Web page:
Drosophila adaptation to viral infection through defensive symbiont evolution

  • Articles in SCI Journals
  • Oct, 2016

Faria, V.G., Martins, N.E., Magalhães, S., Paulo, T.F., Nolte, V., Schlötterer, C., Sucena, E. & Teixeira, L. (2016) Drosophila adaptation to viral infection through defensive symbiont evolution.

PLoS Genetics, 12(9), e1006297. DOI:10.1371/journal.pgen.1006297 (IF2015 6,661; Q1 Genetics & Heredity)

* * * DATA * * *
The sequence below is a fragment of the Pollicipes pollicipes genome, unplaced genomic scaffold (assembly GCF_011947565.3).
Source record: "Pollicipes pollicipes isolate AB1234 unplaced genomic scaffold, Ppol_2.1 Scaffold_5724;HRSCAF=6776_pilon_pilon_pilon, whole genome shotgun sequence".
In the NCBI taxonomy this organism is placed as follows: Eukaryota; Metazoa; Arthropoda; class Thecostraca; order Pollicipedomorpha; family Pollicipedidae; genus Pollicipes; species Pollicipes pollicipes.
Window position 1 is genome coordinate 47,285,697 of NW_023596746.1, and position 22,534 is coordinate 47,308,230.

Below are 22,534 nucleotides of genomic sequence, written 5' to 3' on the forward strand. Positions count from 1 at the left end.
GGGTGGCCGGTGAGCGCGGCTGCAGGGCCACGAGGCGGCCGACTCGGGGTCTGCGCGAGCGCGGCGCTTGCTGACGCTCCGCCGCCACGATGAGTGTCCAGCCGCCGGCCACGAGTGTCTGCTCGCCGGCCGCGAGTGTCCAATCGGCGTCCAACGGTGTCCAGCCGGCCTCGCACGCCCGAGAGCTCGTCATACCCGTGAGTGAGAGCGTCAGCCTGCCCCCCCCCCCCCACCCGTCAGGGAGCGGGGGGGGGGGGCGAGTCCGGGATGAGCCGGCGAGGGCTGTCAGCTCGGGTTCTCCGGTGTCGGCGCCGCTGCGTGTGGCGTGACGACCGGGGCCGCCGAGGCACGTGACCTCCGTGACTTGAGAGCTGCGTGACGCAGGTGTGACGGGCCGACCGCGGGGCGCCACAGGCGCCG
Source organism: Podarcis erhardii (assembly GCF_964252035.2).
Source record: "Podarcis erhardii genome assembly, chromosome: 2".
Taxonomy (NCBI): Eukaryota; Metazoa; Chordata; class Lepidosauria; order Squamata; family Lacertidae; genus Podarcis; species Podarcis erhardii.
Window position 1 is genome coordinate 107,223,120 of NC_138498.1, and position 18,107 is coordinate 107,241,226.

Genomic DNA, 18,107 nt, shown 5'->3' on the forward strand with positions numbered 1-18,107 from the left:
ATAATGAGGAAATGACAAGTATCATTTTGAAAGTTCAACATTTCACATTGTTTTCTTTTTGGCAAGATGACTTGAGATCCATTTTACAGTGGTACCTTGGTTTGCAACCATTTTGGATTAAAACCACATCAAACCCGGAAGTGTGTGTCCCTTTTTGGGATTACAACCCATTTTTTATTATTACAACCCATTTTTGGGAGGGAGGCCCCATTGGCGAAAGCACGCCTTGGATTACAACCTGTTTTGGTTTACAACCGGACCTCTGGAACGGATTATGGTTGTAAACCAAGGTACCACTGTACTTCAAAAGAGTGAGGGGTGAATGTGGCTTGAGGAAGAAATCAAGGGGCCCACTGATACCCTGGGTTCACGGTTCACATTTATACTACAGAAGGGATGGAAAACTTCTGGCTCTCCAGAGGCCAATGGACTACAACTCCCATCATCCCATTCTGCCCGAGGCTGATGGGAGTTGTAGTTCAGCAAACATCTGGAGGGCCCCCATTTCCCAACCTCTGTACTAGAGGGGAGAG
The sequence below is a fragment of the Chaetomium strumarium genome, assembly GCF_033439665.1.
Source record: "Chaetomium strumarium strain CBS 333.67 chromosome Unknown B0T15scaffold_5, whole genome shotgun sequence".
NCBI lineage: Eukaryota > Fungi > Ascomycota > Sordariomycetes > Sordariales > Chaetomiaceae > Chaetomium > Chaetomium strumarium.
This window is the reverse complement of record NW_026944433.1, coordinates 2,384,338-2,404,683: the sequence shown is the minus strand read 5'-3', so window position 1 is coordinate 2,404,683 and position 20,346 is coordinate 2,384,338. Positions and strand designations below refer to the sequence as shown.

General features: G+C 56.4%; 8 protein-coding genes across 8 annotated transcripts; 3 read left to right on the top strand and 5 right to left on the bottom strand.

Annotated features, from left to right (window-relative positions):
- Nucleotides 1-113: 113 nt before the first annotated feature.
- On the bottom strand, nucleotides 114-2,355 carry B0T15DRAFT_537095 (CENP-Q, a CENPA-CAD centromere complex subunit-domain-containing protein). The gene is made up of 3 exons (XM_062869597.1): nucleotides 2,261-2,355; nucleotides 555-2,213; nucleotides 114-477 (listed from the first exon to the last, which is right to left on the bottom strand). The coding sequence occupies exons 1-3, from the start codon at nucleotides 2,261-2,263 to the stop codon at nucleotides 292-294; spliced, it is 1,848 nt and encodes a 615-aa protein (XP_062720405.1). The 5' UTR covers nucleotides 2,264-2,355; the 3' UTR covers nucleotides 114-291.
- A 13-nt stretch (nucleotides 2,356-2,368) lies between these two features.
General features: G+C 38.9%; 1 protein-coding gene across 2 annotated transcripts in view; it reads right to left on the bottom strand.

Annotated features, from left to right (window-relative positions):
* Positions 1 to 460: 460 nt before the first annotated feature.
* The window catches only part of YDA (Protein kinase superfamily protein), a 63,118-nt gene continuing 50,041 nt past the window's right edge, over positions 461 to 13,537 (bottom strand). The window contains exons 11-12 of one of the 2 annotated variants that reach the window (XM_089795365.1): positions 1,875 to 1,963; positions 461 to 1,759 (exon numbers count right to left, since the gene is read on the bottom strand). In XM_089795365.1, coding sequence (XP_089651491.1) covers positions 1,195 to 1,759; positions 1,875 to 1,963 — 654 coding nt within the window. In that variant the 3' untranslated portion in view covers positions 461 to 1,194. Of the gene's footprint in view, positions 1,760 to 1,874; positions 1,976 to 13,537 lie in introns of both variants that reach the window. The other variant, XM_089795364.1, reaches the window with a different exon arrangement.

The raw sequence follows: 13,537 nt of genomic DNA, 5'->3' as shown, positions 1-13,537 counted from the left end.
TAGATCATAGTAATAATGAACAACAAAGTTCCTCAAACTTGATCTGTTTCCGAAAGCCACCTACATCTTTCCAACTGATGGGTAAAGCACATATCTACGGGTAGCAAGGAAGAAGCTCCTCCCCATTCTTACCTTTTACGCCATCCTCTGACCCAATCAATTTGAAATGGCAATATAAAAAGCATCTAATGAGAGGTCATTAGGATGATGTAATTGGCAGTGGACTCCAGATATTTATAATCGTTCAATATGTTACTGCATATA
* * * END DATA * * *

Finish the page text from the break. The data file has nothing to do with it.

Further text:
Microbial symbionts can modulate host interactions with biotic and abiotic factors. Such interactions may affect the evolutionary trajectories of both host and symbiont. Wolbachiaprotects Drosophila melanogaster against several viral infections and the strength of the protection varies between variants of this endosymbiont. Since Wolbachia is maternally transmitted, its fitness depends on the fitness of its host. Therefore, Wolbachia populations may be under selection when Drosophila is subjected to viral infection. Here we show that in Dmelanogaster populations selected for increased survival upon infection with Drosophila C virus there is a strong selection coefficient for specific Wolbachia variants, leading to their fixation. Flies carrying these selected Wolbachia variants have higher survival and fertility upon viral infection when compared to flies with the other variants. These findings demonstrate how the interaction of a host with pathogens shapes the genetic composition of symbiont populations. Furthermore, host adaptation can result from the evolution of its symbionts, with host and symbiont functioning as a single evolutionary unit.